I suspect you’re right, LL, but it had those self-help-y overtones – maybe that’s the marketing department’s fault – that turned me off from the outset. But yes, I think that’s what happened – I formed quite a definite position, being “I’m not reading this,” and now I do wonder if I was too hasty because I liked her talk so much.

  4. Fugitive Pieces said,

    Actually, that’d be a good question for a meme – what book were you convinced you’d hate – until you ended up reading it?

  5. charlotteotter said,

    I loved the book and the talk, and I found the idea of the external muse blissful. As you say, what a relief!

    Litlove’s right (how often do I say that?), E,P, L isn’t self-help, it’s her personal journey of self-discovery. My book club was divided down the middle about it – there were those who loved it and those who found it whiny and irritating. If anyone’s journey of self-discovery is unlikely to be your thing, then you don’t need to go there.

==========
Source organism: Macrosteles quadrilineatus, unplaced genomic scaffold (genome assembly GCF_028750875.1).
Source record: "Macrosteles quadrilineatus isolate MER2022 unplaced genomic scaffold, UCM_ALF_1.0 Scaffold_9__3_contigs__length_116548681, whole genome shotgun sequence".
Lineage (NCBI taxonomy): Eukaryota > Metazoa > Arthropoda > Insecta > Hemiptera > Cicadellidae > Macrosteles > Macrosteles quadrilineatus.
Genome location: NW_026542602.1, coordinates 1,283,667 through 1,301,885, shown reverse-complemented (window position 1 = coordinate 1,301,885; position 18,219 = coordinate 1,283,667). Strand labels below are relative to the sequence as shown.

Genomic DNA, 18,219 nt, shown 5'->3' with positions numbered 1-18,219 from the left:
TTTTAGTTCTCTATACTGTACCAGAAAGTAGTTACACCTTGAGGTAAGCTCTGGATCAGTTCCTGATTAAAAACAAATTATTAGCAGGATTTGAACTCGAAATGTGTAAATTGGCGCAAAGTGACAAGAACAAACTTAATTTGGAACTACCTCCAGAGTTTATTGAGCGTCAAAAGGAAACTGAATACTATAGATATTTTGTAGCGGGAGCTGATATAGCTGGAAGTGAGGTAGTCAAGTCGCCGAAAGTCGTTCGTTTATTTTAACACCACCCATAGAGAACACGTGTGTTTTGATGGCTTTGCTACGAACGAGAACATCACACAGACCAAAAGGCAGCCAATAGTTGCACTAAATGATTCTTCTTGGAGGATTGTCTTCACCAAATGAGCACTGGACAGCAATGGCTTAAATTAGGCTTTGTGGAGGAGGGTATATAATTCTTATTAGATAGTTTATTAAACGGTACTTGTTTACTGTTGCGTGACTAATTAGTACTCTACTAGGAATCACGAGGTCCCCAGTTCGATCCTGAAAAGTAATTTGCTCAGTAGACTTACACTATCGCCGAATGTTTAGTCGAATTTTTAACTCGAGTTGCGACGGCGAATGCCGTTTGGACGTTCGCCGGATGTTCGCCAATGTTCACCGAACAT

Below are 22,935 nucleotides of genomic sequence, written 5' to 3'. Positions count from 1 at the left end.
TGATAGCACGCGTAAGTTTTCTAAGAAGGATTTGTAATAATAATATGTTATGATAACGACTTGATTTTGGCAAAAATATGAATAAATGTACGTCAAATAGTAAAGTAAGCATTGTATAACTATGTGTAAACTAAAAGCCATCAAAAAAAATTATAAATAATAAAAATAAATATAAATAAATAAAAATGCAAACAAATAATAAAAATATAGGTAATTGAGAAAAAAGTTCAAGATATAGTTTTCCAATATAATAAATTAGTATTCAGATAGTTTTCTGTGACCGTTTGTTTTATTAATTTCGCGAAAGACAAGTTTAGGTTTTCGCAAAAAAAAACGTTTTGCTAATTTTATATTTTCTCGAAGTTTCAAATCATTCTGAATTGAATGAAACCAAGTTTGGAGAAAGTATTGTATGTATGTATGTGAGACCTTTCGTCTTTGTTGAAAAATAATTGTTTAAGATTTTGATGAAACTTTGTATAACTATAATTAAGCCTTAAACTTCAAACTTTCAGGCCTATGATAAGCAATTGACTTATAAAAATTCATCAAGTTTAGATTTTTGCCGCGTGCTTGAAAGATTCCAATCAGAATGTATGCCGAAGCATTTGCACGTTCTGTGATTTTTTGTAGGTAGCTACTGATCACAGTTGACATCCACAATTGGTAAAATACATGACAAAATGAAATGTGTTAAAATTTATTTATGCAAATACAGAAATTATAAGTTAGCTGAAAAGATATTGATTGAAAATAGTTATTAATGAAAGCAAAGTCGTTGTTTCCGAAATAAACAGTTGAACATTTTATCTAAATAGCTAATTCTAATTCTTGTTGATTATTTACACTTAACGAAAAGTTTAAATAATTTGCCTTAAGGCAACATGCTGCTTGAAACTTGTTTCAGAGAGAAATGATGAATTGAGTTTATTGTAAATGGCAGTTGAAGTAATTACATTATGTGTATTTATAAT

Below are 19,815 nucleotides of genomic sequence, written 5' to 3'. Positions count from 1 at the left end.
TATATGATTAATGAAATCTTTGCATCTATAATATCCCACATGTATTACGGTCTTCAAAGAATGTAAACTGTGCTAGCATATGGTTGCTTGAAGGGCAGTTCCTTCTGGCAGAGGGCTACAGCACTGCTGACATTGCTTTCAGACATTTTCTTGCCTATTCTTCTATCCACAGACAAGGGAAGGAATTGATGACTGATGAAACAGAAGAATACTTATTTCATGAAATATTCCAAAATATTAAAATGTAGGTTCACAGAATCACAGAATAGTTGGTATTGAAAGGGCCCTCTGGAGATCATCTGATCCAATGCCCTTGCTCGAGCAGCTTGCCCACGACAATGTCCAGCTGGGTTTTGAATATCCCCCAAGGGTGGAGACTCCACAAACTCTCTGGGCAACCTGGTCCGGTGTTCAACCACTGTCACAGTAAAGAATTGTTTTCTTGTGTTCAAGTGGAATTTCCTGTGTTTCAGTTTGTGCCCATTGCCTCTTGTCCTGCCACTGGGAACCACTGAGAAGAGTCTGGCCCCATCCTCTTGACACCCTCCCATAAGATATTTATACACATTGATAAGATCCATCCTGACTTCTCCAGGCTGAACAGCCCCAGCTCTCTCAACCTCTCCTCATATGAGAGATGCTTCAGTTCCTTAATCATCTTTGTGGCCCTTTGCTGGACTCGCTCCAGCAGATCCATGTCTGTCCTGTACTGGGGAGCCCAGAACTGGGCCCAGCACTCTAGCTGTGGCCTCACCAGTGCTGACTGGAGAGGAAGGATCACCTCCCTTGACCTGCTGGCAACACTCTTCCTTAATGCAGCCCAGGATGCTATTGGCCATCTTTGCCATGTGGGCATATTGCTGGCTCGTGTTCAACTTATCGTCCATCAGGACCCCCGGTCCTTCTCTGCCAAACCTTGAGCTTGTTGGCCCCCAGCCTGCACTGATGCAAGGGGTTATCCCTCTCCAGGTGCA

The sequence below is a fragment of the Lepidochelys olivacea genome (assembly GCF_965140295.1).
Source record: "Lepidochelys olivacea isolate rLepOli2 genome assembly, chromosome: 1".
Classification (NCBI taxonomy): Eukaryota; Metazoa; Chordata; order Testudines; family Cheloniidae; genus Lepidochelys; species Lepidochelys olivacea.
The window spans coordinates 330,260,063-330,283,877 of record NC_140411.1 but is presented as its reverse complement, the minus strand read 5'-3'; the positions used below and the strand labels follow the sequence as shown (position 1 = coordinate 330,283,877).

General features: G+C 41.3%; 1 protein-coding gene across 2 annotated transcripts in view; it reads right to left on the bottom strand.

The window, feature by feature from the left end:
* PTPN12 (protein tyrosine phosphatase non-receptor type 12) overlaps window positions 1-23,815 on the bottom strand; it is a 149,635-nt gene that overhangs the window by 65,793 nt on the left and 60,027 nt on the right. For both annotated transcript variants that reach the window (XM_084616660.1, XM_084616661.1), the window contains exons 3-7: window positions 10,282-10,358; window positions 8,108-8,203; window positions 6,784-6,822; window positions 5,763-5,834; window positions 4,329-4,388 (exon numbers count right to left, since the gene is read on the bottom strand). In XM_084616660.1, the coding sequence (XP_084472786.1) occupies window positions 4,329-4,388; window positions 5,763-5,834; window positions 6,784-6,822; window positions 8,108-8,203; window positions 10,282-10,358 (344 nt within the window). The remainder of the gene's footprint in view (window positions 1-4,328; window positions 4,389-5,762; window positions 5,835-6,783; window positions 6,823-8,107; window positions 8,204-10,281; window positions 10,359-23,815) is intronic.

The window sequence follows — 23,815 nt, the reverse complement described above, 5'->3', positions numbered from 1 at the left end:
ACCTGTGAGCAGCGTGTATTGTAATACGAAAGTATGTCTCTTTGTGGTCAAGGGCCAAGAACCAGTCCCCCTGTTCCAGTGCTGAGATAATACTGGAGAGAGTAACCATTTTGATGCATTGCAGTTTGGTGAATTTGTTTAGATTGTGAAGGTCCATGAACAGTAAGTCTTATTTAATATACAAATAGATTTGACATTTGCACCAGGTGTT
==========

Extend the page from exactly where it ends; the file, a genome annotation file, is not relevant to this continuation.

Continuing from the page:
• doctordi said,

      Well, Charlotte of the Burg, if you loved it… I must say these positive notices are helping her cause with me a good deal!!!

      I’m not against journeys of self-discovery per se. Something about it failed to capture me that day as I stood reading the opening pages, but that might have been my mood the day in question, so… perhaps there’ll come a time. The nice thing is I’m now open to the idea in a way I simply wasn’t before seeing her speak.

  6. Grad said,

    Eat, Pray, Love was in a pile of on-sale books at B&N and I kept picking it up and putting it back. I eventually selected First Among Sequels by Fforde instead (my budget, you know), but I’ve heard so much about it I was very tempted, and still might check it out of the library. I am not one for “self-help” books (although it apparently isn’t one). As far as writing goes, I don’t think it matters much from where the inspiration comes, as long as it arrives. How aggravating to sit at the keyboard with…nothing…coming…to…mind…….